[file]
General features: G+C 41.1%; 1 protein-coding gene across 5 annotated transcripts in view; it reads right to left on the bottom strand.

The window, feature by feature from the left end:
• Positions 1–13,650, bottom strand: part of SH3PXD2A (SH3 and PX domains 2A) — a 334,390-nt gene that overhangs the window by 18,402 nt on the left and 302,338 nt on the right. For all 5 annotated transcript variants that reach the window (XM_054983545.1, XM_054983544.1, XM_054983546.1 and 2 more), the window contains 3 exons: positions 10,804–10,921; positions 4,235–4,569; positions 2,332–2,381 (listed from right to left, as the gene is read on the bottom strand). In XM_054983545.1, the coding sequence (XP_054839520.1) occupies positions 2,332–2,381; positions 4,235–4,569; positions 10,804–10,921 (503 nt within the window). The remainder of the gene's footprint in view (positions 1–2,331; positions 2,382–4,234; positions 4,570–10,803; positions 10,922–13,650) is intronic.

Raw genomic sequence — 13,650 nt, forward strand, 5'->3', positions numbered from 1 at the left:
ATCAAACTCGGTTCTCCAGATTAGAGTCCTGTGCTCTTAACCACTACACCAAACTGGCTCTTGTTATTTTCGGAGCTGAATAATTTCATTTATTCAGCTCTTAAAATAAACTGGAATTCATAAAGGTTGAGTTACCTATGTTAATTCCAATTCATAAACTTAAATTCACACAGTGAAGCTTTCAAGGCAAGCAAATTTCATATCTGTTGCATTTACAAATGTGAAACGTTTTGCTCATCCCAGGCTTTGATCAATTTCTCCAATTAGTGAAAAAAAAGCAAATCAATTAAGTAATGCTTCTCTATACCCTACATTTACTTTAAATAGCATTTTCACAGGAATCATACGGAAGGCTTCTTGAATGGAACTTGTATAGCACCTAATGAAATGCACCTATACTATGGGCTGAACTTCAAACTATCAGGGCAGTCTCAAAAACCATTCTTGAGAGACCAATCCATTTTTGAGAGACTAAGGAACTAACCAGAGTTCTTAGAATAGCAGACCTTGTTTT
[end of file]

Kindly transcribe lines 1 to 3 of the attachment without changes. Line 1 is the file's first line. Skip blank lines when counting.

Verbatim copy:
General features: G+C 41.1%; 1 protein-coding gene across 5 annotated transcripts in view; it reads right to left on the bottom strand.

The window, feature by feature from the left end:
• Positions 1–13,650, bottom strand: part of SH3PXD2A (SH3 and PX domains 2A) — a 334,390-nt gene that overhangs the window by 18,402 nt on the left and 302,338 nt on the right. For all 5 annotated transcript variants that reach the window (XM_054983545.1, XM_054983544.1, XM_054983546.1 and 2 more), the window contains 3 exons: positions 10,804–10,921; positions 4,235–4,569; positions 2,332–2,381 (listed from right to left, as the gene is read on the bottom strand). In XM_054983545.1, the coding sequence (XP_054839520.1) occupies positions 2,332–2,381; positions 4,235–4,569; positions 10,804–10,921 (503 nt within the window). The remainder of the gene's footprint in view (positions 1–2,331; positions 2,382–4,234; positions 4,570–10,803; positions 10,922–13,650) is intronic.